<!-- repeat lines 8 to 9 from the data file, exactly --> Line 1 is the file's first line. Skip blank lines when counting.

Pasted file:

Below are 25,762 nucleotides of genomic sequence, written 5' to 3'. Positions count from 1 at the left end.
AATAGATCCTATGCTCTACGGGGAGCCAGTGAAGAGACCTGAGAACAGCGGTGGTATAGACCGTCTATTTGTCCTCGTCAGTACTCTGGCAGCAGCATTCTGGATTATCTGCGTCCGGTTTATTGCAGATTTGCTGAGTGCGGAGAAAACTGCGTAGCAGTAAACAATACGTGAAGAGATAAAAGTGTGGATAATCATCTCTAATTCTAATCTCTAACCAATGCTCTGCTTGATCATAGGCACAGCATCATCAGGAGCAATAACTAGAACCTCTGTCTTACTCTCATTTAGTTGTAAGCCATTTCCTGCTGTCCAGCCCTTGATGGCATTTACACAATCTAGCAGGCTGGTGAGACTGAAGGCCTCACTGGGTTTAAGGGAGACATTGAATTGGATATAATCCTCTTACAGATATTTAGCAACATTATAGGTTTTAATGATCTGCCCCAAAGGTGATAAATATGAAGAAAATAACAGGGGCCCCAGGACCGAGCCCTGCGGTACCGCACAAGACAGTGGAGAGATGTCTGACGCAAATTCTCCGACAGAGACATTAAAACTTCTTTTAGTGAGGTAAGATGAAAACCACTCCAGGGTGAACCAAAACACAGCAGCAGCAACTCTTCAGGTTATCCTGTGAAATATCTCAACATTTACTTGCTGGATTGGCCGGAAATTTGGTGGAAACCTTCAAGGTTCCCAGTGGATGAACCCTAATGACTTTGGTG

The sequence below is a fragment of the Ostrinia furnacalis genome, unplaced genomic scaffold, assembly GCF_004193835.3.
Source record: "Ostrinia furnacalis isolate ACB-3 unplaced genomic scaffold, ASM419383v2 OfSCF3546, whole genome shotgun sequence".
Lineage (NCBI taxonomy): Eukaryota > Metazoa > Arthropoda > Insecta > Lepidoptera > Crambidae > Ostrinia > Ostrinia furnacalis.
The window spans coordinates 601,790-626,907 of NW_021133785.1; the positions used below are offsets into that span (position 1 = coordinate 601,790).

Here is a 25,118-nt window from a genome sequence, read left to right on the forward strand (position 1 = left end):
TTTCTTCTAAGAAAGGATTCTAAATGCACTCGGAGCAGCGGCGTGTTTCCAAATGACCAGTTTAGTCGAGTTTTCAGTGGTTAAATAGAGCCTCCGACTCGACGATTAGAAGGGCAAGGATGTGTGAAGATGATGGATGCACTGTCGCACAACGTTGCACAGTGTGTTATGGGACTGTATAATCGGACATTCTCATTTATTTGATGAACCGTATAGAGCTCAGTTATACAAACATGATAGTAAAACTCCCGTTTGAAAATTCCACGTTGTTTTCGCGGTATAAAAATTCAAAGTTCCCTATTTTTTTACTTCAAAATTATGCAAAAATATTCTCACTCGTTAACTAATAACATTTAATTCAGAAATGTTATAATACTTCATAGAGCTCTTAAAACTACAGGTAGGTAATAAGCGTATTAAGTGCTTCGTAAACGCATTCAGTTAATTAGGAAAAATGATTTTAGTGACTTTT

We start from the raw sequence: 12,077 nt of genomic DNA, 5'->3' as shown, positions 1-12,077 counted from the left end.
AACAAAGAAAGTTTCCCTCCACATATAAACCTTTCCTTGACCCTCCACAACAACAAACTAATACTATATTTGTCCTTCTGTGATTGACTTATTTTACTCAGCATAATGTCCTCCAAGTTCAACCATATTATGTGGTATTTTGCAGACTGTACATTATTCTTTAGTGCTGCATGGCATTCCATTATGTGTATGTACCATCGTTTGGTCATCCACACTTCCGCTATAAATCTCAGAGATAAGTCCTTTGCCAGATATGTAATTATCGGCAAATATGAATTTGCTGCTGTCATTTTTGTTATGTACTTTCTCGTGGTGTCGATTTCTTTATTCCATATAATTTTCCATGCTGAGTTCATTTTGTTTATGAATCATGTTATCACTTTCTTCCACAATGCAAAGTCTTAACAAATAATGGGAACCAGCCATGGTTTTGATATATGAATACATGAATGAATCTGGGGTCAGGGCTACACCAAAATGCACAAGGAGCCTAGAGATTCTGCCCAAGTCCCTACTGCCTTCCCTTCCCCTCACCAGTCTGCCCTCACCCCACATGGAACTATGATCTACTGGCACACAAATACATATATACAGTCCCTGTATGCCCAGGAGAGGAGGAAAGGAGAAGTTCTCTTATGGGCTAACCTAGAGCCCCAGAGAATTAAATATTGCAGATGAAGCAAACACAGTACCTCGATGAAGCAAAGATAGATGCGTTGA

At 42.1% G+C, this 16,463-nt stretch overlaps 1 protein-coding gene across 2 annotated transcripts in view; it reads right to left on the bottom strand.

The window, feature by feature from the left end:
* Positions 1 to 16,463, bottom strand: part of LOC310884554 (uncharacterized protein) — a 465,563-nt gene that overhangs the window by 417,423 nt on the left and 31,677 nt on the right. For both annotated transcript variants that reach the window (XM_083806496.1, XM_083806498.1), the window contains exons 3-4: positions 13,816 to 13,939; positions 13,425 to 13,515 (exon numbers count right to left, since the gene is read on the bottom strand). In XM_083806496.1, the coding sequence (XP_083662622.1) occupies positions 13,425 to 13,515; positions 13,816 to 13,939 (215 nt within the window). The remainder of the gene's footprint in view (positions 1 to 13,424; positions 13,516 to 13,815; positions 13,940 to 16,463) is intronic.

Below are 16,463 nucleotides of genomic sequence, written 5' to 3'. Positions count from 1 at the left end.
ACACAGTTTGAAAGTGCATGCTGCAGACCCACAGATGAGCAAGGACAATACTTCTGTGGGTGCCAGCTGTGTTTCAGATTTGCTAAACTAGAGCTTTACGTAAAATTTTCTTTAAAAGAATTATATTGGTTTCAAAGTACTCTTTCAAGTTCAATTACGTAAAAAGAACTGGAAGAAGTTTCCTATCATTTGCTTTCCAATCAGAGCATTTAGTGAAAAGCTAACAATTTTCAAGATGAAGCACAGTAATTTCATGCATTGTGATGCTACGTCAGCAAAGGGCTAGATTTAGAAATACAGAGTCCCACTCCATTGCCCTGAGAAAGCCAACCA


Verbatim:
TTTCTTCTAAGAAAGGATTCTAAATGCACTCGGAGCAGCGGCGTGTTTCCAAATGACCAGTTTAGTCGAGTTTTCAGTGGTTAAATAGAGCCTCCGACTCGACGATTAGAAGGGCAAGGATGTGTGAAGATGATGGATGCACTGTCGCACAACGTTGCACAGTGTGTTATGGGACTGTATAATCGGACATTCTCATTTATTTGATGAACCGTATAGAGCTCAGTTATACAAACATGATAGTAAAACTCCCGTTTGAAAATTCCACGTTGTTTTCGCGGTATAAAAATTCAAAGTTCCCTATTTTTTTACTTCAAAATTATGCAAAAATATTCTCACTCGTTAACTAATAACATTTAATTCAGAAATGTTATAATACTTCATAGAGCTCTTAAAACTACAGGTAGGTAATAAGCGTATTAAGTGCTTCGTAAACGCATTCAGTTAATTAGGAAAAATGATTTTAGTGACTTTT

We start from the raw sequence: 12,077 nt of genomic DNA, 5'->3' as shown, positions 1-12,077 counted from the left end.